The Iron Law of Iron Laws

I’ve been reading nonfic about politics, government, and socio-political cycles lately. Peter Turchin’s War and Peace and War, Oren Litwin’s Beyond Kings and Princesses: Government for Worldbuilders. Good stuff. If you read between the lines, the former is a good anecdote to the Whig history every American is exposed to by government schools.

These books and their concepts have been pinging off things that have been in my mind for a while, like Robert Michels’ Iron Law of Oligarchy (“all complex organizations, regardless of how democratic they are when started, eventually develop into [rule by an inner party of elites]”) and Jerry Pournelle’s Iron Law of Bureaucracy (“In any bureaucracy, the people devoted to the benefit of the bureaucracy itself always get in control and those dedicated to the goals the bureaucracy is supposed to accomplish have less and less influence, and sometimes are eliminated entirely”).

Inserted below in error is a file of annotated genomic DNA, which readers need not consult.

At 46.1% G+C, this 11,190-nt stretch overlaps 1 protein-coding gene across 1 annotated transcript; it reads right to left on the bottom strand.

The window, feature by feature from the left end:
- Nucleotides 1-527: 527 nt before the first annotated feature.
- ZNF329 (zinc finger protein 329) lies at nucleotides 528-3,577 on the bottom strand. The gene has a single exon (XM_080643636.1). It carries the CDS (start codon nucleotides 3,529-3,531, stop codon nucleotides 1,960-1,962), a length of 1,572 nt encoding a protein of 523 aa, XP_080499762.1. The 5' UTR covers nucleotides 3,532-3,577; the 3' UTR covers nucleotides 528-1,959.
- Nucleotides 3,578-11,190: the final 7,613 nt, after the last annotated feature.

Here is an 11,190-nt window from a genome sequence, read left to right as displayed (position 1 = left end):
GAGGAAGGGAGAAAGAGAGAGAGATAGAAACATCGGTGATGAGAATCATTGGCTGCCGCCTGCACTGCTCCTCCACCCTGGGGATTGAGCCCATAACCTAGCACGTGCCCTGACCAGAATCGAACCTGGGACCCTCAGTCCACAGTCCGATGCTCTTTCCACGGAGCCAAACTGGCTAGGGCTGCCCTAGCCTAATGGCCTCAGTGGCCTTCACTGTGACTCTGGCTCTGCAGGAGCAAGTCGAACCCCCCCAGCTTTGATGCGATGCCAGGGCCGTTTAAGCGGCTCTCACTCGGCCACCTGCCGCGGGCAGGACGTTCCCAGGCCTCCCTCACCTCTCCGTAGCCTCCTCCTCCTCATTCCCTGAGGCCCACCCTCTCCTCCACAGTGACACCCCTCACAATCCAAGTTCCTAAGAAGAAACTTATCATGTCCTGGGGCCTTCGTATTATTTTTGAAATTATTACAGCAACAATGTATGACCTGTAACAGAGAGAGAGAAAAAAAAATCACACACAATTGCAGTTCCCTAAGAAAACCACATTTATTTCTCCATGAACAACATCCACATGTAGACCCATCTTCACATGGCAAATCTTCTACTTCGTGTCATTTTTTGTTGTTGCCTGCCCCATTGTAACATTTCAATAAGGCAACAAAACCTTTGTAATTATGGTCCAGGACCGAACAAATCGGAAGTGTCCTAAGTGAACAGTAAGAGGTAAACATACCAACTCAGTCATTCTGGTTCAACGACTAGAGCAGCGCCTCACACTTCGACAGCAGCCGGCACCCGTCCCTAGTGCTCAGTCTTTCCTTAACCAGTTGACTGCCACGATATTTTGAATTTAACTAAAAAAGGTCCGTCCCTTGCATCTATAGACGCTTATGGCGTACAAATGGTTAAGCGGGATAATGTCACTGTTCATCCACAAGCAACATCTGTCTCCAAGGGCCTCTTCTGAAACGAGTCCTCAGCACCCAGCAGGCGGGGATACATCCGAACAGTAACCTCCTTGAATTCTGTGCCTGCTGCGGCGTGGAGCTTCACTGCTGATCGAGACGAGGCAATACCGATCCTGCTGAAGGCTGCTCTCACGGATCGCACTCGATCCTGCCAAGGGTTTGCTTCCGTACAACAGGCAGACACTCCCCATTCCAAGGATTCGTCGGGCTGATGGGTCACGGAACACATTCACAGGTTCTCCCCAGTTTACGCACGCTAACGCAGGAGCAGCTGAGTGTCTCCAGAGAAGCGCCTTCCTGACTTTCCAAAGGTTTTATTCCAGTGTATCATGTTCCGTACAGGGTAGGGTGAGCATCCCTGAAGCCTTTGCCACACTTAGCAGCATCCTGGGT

Which leads me to propose an Iron Law of Iron Laws. I’ll gladly claim credit for it, but it won’t surprise me if someone beat me to it.

If a purported iron law isn’t the most cynical and pessimistic interpretation of a process or system, it isn’t an Iron Law.